3 Answers

  1. In fact, the strongest argument against Solipsism is its practical futility. This is, so to speak, a pragmatic argument. For example, solipsists will never be able to organize a solipsist conference, because the phrase” solipsist conference ” is de facto an oxymoron. Thus, consistent solipsistic practice is impossible, in other words, the philosophy of solipsism cannot be used as a basis for one's behavior.

    If we talk about the logical critique of solipsism, we can note that the very definition of” I “implies a distinction between “I” and” not-I”, that is, the opposition of oneself to the rest of the world. Without the not-self, that is, without the world, we would not be able to define ourselves, so this juxtaposition is a necessary condition for our thinking (and perception of the world). In other words, we have no other way of thinking than through the juxtaposition of ourselves and the world. So consistently solipsistic thinking is also impossible.

    At the same time, it seems that it is impossible to strictly prove the existence of external reality (or, in any case, there are no decisive arguments in favor of this). This brings us to another fun problem that belongs to the field of epistemology. If we start from the fashionable notion that negation in itself is more scientific than affirmation (see fig. “Russell's Teapot”), then any study of natural sciences becomes impossible, since the very existence of physical reality is not proven, and therefore, from the point of view of this approach, the most scientific hypothesis is that the physical universe does not exist at all. But that's a different story altogether.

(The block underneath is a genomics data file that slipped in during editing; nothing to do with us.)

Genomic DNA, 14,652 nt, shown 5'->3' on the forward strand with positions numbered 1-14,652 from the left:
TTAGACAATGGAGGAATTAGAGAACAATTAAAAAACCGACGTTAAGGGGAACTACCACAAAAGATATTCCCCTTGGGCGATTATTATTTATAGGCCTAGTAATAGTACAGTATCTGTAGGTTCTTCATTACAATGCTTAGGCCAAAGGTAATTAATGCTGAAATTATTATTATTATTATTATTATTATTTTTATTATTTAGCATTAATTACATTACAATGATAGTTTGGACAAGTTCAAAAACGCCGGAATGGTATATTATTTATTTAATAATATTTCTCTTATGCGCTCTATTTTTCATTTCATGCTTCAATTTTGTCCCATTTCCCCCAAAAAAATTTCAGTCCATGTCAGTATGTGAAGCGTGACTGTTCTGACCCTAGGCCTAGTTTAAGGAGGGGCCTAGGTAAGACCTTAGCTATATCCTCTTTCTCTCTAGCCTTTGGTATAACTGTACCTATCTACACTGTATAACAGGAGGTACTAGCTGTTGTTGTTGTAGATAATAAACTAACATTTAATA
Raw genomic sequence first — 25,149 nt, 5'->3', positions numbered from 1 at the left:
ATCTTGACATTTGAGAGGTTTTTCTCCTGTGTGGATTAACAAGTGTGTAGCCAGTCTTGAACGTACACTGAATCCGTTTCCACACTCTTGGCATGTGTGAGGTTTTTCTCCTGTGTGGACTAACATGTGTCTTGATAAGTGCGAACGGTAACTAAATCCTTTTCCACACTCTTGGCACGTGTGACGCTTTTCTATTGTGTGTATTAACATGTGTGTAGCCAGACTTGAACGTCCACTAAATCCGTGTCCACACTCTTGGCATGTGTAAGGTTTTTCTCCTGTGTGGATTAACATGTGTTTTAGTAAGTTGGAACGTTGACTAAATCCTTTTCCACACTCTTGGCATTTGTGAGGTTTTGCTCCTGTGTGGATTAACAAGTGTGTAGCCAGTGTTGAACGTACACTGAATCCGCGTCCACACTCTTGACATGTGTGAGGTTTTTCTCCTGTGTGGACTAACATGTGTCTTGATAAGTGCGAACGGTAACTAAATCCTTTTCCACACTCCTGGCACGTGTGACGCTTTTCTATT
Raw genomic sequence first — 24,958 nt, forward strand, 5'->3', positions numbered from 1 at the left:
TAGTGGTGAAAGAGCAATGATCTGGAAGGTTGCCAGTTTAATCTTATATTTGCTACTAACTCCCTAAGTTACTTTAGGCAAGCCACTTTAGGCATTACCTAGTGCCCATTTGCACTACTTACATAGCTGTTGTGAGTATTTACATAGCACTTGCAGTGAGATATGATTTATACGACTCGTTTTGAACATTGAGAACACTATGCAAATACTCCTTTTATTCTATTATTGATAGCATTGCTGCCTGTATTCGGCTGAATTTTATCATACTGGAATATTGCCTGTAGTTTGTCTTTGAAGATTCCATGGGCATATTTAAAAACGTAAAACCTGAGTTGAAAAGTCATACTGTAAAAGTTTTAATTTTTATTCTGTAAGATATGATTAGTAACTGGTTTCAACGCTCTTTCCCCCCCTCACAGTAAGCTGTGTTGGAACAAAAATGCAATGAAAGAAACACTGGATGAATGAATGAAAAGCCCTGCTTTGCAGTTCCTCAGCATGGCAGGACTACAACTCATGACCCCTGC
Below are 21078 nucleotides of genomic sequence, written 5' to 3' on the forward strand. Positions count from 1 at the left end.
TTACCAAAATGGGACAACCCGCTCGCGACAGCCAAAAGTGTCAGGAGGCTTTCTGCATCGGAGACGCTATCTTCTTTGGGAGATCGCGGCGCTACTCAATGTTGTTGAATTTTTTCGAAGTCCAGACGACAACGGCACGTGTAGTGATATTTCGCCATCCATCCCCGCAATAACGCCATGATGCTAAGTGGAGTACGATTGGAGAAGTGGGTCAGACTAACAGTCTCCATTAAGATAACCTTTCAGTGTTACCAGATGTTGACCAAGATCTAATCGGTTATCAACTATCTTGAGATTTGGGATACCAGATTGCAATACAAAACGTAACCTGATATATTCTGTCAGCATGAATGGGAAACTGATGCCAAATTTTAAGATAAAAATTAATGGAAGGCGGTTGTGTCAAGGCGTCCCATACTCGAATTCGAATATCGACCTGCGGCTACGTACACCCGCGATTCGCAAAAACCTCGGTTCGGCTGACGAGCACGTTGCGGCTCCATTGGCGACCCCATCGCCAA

2. What remains against solipsism is the ego – the unexplored individual ” I ” that wants to enjoy, be happy, be, rule, manipulate, shine for the external “world”, but evade itself – and it needs to disappear? Explore it, because the most obvious-the visible can turn out to be an incredible mirage., surprise!

  3. I have not seen any “strong” arguments, i.e. a logical justification for the impossibility of solipsism. It is possible that they do not exist. “Weak” arguments that show the improbability and/or unnaturalness of a solipsistic situation usually rely on the fact that the arguments and illustrations used by solipsists, the very language they speak, are taken from the very objective/intersubjective reality that they deny the existence of.

    Both Husserl (through intersubjectivity and monads) and Wittgenstein (through the interpersonal nature of language) tried to overcome Solipsism, but somehow, in my opinion, it was unconvincing.

Leave a Reply